Market Extra: Amazon, Alphabet, Twitter tumble as Barclays warns of choppy earnings season ahead
Amazon.com Inc., Alphabet Inc. and Twitter Inc. slumped Wednesday in a technology-sector rout that put the Nasdaq Composite on track for its worst day since February.
The selloff coincides with a warning from Barclays of a choppy earnings season for internet companies in the third quarter.
Ross Sandler, senior internet analyst at Barclays, noted that many internet companies missed their second-quarter revenue targets for the first time since the financial crisis and subsequently cut their revenue forecasts for the third quarter.
Among the factors the companies cited were a less favorable foreign-exchange climate, regulatory changes in Europe, the World Cup and unrealistic analyst growth targets.
“Shares seem to have started to reflect this more challenging backdrop just in the past few weeks, and we think we are headed into another choppy earnings season, hence we would be selective adding to positions,” said Sandler in a report to clients.
Outside of Facebook Inc. FB, -1.86% and Spotify Technology S.A. SPOT, -4.82% , Sandler projected a number of companies will lower their estimates and cautioned investors to brace for a “modest level of disappointment.”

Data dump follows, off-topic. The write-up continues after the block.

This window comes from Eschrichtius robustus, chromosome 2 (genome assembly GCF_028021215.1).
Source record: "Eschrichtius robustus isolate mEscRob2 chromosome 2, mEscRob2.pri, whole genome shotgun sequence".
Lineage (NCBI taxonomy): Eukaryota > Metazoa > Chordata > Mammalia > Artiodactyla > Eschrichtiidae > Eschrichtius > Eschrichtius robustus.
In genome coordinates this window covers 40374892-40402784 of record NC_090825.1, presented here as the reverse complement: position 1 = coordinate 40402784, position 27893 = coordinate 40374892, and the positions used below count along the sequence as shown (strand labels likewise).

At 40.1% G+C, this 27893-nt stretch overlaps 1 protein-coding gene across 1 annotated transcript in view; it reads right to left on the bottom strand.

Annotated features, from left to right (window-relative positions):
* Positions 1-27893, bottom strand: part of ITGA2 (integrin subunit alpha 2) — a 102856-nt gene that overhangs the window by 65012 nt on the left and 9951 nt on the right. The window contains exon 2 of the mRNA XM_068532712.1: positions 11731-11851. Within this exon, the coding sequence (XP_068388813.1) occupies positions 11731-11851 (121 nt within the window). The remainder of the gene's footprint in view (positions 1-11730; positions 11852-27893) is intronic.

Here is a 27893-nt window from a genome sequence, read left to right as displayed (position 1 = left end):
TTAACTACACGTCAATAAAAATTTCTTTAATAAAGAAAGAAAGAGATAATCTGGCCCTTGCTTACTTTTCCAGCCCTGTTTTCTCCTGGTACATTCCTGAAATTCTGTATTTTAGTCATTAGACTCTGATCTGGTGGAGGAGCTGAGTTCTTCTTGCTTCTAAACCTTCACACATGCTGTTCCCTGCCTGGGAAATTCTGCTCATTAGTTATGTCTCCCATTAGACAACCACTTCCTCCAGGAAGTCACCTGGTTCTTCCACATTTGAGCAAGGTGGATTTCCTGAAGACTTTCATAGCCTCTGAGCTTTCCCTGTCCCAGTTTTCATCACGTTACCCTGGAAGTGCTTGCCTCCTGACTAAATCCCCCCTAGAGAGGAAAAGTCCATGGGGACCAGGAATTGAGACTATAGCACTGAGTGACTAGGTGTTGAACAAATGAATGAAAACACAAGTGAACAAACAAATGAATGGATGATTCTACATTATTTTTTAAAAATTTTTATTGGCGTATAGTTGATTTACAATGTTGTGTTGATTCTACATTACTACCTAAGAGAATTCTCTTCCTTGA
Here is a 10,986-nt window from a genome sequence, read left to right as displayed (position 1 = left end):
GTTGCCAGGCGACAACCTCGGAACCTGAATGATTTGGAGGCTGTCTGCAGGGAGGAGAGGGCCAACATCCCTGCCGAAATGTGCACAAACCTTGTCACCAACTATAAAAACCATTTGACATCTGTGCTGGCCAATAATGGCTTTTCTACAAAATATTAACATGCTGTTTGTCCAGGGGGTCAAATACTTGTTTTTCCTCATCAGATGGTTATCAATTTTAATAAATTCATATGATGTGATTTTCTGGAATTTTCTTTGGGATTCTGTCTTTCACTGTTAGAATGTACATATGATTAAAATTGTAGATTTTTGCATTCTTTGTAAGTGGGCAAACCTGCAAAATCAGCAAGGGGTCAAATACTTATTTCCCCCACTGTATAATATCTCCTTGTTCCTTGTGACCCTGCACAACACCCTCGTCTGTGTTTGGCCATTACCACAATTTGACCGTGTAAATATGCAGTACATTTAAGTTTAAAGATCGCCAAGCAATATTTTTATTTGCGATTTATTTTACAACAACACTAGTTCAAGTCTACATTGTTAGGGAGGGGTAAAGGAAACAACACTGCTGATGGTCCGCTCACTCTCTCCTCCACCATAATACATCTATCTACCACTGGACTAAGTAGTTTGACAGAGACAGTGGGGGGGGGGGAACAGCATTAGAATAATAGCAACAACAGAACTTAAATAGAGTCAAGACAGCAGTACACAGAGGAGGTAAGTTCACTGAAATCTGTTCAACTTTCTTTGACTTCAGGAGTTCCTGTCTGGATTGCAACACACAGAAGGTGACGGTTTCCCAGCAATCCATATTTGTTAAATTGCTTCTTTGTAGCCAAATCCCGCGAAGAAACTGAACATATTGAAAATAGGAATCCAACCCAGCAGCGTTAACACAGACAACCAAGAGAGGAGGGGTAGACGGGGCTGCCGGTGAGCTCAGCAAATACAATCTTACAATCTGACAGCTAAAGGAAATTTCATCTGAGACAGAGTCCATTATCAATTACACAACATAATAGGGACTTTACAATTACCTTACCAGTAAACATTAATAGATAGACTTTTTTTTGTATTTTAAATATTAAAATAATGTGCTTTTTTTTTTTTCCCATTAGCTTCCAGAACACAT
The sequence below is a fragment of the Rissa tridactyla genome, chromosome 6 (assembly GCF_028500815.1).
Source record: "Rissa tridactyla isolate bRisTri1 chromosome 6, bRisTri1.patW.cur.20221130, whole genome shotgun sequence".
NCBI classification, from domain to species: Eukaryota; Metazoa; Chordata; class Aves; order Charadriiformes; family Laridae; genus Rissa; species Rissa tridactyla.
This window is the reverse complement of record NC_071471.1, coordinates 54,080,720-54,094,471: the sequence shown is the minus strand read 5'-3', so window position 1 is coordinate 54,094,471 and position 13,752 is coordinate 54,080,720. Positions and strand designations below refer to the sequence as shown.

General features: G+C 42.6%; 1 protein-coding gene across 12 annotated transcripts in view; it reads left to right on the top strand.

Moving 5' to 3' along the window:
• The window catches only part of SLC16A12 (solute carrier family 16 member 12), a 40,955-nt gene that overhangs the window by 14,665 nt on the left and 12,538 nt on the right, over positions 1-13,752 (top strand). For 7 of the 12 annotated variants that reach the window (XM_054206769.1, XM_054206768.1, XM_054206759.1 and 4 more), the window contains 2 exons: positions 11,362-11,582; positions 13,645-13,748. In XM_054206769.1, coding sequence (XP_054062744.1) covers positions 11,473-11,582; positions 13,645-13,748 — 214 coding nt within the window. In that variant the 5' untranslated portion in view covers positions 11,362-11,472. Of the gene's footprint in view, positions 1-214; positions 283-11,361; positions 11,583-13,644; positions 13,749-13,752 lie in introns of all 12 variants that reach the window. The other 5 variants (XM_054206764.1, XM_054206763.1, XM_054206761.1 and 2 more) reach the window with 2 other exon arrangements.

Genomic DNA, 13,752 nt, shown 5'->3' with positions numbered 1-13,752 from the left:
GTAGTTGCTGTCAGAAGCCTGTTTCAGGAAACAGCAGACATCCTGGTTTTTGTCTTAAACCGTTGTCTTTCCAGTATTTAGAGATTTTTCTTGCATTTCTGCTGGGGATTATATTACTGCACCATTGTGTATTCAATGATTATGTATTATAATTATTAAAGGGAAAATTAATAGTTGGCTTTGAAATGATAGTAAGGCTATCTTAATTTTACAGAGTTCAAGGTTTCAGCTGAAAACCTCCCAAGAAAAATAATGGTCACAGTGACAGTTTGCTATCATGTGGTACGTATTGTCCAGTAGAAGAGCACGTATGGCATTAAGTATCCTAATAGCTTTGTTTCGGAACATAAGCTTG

The analyst said he expects Alphabet Inc. GOOGL, -2.10% GOOG, -2.27% to be “OK,” while eBay Inc.’s EBAY, -3.52% earnings will be “in-line.” Amazon.com Inc. AMZN, -3.67% is likely to be a “mixed bag,” while Twitter Inc. TWTR, -6.63% and Snap Inc. SNAP, -4.21% are expected to be “washed out.”
As of early afternoon Wednesday, Facebook was off 1.4% and Spotify had shed 6.5%, while Alphabet fell 1.6%, Amazon dropped 3.1%, Twitter skidded 6.1%, Snap declined 3.6% and eBay lost 2.9%, while the S&P 500 SPX, -1.88% retreated 1.5% and the Nasdaq COMP, -2.31% slid 1.9%.
Still, Sandler stressed that such moves are not too exceptional.
“Stepping back, these corrections are normal, have happened regularly over the past decade, and will ultimately lead to the next leg higher, so we remain very constructive [over a] longer term,” he said.
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